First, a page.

Three easy foodie things

IMG_20160121_151310539

Oats, lentils and popcorn. Economical, versatile and healthy.Β I thought I would share 3 simple recipes (hardly recipes, more like throw into a pot) that use these 3 pantry staples that don’t require having to shop at speciality food stores. Oats, lentils and popcorn can be bought from bulk bins at supermarkets. Remember to take your own reusable bags.

Muesli

IMG_20151007_131417738

Oats, sunflower seeds, raw nuts, raisins and pumpkin seeds bought from bulk bins at the supermarket using reusable bags. Tip: save the codes on a notepad on your phone.

Muesli is a great to make a lot of at once as it keeps a long time stored correctly. Oats, nuts, seeds and dried fruits are all that you need to make a delicious muesli. Simply put the oats and nuts (roughly chop nuts) in a baking tray and cook in the oven on 180* stirring occasionally until toasted to your preference. Add dried fruit once cooled and store in jars.

Porridge is also a simple food to make using quick oats- just add boiling water and leave to cool. My toddler has porridge every morning, I add either a little stewed fruit or a teeny bit of honey.

Dahl

IMG_20160112_153217386

Use an array of fresh veges in the dahl

Lentils are another staple at bulk bins and are very economical. Buy loose veges from the supermarket or from your local market using your own reusable bags. My toddler and eight year old will happily eat dahl and it’s even better the next day.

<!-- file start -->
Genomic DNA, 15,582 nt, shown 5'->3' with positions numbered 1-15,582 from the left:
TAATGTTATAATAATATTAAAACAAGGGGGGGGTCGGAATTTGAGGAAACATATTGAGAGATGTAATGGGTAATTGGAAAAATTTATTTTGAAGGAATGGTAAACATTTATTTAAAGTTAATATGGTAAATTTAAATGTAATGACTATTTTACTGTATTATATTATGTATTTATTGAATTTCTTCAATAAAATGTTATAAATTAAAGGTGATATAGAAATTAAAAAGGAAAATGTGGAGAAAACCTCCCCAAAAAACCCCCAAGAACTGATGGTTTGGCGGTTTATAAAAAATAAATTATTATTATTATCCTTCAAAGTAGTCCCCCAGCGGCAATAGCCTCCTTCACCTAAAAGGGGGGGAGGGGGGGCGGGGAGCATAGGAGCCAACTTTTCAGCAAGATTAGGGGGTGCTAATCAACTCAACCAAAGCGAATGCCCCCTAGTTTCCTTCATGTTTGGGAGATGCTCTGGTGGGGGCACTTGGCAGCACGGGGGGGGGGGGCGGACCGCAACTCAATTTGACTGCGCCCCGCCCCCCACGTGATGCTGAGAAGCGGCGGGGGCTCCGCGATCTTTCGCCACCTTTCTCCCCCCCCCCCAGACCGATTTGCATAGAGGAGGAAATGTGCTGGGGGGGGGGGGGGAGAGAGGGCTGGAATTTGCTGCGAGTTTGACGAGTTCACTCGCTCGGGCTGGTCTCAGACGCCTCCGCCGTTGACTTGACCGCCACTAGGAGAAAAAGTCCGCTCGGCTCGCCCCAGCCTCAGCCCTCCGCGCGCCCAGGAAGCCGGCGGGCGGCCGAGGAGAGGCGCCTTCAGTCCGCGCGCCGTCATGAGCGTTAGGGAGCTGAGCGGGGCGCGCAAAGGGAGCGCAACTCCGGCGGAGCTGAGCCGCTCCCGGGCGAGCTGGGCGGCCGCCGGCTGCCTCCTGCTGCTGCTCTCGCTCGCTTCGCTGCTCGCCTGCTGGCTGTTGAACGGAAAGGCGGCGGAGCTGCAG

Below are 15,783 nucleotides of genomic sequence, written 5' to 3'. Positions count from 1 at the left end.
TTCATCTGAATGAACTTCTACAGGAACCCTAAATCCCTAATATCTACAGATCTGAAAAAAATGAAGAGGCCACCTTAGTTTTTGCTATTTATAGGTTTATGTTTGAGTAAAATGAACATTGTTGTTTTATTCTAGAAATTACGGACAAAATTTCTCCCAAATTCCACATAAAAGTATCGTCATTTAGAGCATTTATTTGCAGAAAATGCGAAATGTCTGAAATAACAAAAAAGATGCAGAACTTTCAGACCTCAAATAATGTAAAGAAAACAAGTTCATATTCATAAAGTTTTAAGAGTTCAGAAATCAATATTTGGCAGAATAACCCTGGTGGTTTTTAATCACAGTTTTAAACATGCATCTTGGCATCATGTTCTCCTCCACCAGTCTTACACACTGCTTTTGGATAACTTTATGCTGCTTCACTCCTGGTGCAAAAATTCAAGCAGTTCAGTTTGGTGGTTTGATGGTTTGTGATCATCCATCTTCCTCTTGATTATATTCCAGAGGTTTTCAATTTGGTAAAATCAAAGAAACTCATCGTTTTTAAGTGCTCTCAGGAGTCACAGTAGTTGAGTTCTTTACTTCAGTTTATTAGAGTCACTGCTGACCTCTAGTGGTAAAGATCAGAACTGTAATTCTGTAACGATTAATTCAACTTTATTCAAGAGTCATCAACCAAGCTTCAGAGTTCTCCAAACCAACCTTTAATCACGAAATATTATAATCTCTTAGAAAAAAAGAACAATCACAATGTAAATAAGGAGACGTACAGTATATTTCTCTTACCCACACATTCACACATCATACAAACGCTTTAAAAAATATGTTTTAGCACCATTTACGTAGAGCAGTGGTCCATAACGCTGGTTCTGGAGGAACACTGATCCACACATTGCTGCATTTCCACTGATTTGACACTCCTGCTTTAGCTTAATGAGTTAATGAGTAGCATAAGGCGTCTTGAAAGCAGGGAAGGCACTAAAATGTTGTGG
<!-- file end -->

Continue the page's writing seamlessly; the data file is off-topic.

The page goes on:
Soak one cup of lentils in water for at least 30 minutes. Fry spices in oil for a few minutes, stirring constantly on a medium heat. I use roughly a teaspoon of each: turmeric, cumin, coriander and yellow mustard seeds. Add 1 chopped onion and 2 cloves of garlic to spices and oil, cook these a few minutes then add veges (apart from leafy greens) that have been chopped up to roughly the same size. Cook these for about five minutes, add drained lentils, add water or vegetable stock, enough to cover veges a few inches above. Cook for around 40 minutes with the lid on the pot. Add chopped leafy greens such as spinach, kale or silverbeet. Cook for another 20 minutes. Season with salt before serving. I like a squeeze of lemon on mine or a splash of apple cider vinegar. Optional: serve with rice or flat bread.

Popcorn

IMG_20160118_120619150